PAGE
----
Nanny Nightmare Stories
by Laura Roe Stevens
To say finding a high-quality nanny is a stressful experience is quite an understatement. Each person you interview can potentially have a huge impact on your child and your relationship with your child. This person is invited into your home and often is treated like a family member—your young child will think of her as family as she will spend the most time with her and potentially have the biggest influence on her. Getting it right is hard under the best circumstances, but often, we women have only a few weeks to find someone and must rely on reputation, referrals, and our “gut instinct.”
Sadly, it seems everyone has a nanny nightmare story these days. Katie Wallace writes about her frustrating ordeal in “The Not So Super Nannies.” I, too, have had my share of babysitter woes, although luckily, they didn’t occur when my son was an infant. But when my son was just three, a neighbor referred her trusted nanny, a former preschool teacher, to me. This woman cared for her three children for five years and she didn’t need as many hours from her since her children all entered grade school. I thought highly of this neighbor and hired this former college-educated preschool teacher and published poet to take care of my son on afternoons when I worked from home.
Everything she did was great. She engaged my son. She took walks with him. She was against too much TV. She liked reading to him, and doing puzzles. In fact, I really liked this woman. Her references were stellar. The family in Florida where she was a nanny for ten years loved and gushed over her.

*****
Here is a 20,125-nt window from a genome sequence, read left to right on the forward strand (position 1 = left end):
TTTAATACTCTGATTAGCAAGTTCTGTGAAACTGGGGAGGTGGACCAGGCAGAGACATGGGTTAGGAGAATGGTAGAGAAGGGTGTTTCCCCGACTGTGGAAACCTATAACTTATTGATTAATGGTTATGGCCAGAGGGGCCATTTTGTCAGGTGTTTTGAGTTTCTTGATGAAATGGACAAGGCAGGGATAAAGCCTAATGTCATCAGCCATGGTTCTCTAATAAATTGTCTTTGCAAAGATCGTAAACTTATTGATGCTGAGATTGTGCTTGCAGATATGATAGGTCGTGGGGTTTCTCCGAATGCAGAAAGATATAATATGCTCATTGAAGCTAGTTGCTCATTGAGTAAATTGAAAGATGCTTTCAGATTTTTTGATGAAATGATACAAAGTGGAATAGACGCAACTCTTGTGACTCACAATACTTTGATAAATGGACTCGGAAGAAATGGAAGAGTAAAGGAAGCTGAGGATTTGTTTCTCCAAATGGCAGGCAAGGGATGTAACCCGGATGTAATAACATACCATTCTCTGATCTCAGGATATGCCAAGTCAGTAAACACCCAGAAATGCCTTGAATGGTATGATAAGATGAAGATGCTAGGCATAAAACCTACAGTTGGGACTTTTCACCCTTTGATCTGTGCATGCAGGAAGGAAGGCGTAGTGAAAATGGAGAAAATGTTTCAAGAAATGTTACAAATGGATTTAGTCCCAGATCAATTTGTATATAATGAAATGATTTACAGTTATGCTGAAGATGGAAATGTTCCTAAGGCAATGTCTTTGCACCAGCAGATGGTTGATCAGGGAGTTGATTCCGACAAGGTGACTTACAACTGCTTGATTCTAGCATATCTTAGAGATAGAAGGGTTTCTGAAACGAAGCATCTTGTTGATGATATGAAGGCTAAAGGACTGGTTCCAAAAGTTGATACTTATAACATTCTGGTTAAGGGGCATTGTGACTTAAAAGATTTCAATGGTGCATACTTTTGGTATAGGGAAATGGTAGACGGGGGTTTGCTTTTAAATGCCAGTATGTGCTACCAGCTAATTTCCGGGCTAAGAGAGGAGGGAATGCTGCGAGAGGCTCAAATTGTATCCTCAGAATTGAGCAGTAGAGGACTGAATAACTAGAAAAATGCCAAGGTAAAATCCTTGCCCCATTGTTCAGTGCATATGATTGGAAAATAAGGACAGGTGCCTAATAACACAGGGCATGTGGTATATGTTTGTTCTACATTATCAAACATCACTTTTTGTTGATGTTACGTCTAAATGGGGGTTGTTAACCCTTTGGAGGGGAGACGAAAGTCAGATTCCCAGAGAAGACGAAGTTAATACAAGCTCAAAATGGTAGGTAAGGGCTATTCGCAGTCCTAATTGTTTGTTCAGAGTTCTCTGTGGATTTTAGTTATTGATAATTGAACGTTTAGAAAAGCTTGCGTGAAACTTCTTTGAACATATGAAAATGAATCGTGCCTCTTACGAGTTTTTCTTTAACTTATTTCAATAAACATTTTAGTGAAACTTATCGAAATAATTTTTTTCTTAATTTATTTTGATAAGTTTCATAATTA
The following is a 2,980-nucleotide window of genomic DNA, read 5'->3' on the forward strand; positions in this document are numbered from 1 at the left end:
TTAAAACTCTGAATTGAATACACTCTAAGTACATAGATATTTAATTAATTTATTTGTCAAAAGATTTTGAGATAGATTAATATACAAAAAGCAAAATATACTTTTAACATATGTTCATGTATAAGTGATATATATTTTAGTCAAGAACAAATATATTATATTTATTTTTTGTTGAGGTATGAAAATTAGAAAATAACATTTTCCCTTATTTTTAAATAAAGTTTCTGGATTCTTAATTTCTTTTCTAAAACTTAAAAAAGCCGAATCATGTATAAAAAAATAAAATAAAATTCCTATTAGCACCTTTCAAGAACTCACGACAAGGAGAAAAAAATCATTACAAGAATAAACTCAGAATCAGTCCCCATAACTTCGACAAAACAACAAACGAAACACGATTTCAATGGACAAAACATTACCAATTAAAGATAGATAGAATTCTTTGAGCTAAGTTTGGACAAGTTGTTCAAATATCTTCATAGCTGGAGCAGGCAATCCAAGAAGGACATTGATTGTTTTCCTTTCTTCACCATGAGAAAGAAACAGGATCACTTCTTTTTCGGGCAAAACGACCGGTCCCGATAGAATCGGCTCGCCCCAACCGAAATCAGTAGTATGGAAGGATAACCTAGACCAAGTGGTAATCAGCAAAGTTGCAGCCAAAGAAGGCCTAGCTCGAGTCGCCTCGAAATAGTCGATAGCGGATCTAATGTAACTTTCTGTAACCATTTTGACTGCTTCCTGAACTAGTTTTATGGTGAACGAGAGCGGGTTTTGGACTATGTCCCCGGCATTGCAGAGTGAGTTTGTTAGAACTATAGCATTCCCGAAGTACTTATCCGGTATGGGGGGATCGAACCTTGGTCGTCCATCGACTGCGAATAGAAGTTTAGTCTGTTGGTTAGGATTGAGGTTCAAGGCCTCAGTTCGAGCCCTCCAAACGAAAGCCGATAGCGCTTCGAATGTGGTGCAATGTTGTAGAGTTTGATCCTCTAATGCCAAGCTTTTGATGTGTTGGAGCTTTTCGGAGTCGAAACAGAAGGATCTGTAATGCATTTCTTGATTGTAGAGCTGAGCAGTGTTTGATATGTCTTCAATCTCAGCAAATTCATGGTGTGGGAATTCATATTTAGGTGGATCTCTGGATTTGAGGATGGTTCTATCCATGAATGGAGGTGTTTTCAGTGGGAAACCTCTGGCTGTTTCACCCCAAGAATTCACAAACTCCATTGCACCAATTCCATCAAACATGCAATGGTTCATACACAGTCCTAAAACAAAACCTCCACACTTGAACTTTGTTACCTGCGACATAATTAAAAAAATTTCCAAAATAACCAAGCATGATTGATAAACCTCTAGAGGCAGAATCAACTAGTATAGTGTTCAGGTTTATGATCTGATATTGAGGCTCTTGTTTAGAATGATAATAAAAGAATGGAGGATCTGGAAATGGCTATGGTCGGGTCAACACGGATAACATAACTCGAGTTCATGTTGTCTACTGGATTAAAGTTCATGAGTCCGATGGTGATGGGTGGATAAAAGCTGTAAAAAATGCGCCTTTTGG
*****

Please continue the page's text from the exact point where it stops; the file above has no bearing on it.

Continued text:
It wasn’t until she was house-sitting for me and only taking care of our dog while we were away for a long weekend that I found out her secret. We came back one day early, due to a work conflict. I had called several times, but there was no answer. We walked into the house and were immediately greeted by two huge, empty vodka bottles on the kitchen table. Another half-empty one was in her large duffel on the floor. In the den were at least six Fresca cans. In the backyard, ten more were strewn about by a swing with another empty vodka bottle lying nearby. I remembered that she liked to drink Fresca or Sprite when she babysat—most likely the cans were spiked. Her poetry journals were strewn in the den and backyard—apparently, she had been having frustrating writing sessions. Several sheets were balled up and thrown on the floor or in the bin.
When she came by the next day to pick up her things, she yelled at me saying I was a hypocrite and that she didn’t do anything that I wouldn’t do. She opened my freezer to show me a small vodka bottle in there. What she didn’t know is that the bottle, half-full, had been in the freezer for over a year—a leftover from a Christmas party. Yes, I drink a glass of wine from time to time—but no, I don’t drink vodka. In fact, I’m allergic to it. Sadly, there was no reason to even say anything to her. I knew not to engage her and just said I wished her well.
It was unfortunate—I really liked her and so did my son. Has anything similar happened to you? Have you experienced any nanny nightmares? Any advice on finding wonderful care-givers? We’d like to know! Sound off with us by clicking: “WRITE A COMMENT.”